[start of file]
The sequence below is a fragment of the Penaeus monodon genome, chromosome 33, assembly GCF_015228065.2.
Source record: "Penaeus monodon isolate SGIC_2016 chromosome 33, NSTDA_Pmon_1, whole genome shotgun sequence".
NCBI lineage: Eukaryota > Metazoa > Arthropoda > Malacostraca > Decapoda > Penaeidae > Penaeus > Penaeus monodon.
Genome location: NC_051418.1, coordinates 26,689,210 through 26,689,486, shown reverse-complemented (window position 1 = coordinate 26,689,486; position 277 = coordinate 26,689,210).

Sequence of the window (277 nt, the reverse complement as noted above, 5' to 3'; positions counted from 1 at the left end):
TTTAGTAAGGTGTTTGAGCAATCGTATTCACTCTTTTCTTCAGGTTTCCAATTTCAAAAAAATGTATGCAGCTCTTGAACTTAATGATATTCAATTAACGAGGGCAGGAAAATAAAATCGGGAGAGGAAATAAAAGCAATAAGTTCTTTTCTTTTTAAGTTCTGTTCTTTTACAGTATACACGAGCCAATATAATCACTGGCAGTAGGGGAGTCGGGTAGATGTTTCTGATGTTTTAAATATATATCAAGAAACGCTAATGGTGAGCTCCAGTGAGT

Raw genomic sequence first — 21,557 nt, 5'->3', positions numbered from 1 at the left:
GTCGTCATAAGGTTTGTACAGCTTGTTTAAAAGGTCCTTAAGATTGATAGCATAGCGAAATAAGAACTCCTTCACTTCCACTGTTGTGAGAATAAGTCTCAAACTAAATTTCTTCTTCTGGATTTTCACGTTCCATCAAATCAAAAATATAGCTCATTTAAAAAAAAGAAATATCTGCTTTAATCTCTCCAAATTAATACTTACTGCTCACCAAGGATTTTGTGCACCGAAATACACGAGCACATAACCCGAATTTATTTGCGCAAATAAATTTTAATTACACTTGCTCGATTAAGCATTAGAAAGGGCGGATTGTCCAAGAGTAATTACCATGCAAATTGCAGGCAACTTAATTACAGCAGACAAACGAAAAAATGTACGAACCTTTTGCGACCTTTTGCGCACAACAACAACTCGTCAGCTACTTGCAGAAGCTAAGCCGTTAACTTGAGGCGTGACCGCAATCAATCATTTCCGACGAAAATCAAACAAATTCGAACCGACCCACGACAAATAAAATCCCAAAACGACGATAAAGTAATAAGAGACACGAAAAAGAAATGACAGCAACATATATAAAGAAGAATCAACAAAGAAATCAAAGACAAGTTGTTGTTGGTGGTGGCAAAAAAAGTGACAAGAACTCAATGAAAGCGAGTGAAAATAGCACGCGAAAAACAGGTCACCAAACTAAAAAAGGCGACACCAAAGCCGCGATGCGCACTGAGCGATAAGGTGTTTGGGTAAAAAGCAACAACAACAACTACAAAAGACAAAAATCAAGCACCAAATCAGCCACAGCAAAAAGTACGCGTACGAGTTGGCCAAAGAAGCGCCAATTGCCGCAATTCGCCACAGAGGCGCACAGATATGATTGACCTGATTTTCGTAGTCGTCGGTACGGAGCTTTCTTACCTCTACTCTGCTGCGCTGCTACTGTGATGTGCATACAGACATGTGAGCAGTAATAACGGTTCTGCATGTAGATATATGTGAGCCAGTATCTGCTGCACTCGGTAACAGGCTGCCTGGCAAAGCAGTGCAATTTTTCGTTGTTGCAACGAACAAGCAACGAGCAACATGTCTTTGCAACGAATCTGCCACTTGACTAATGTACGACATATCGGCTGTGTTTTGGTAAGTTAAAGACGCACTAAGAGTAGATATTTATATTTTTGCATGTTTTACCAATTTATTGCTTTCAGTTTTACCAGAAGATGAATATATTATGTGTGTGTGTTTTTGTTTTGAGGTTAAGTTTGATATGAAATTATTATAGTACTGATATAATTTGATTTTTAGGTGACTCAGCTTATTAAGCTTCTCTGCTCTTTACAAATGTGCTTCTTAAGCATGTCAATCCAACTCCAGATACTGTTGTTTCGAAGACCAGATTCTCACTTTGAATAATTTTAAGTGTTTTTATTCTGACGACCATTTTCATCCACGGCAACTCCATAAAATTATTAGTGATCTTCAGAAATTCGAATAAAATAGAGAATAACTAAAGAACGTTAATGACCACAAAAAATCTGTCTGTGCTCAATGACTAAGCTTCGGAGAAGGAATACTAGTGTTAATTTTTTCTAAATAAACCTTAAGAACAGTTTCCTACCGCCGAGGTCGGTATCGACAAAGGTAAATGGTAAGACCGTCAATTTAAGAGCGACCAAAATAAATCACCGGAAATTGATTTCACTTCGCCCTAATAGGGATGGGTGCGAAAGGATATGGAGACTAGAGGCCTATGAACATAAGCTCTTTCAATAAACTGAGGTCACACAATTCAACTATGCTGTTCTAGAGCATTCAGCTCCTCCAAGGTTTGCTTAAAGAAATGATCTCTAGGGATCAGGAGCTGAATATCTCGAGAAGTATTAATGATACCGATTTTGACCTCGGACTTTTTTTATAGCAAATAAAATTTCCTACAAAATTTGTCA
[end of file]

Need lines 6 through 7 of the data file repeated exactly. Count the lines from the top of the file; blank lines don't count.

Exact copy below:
TTTAGTAAGGTGTTTGAGCAATCGTATTCACTCTTTTCTTCAGGTTTCCAATTTCAAAAAAATGTATGCAGCTCTTGAACTTAATGATATTCAATTAACGAGGGCAGGAAAATAAAATCGGGAGAGGAAATAAAAGCAATAAGTTCTTTTCTTTTTAAGTTCTGTTCTTTTACAGTATACACGAGCCAATATAATCACTGGCAGTAGGGGAGTCGGGTAGATGTTTCTGATGTTTTAAATATATATCAAGAAACGCTAATGGTGAGCTCCAGTGAGT

Raw genomic sequence first — 21,557 nt, 5'->3', positions numbered from 1 at the left: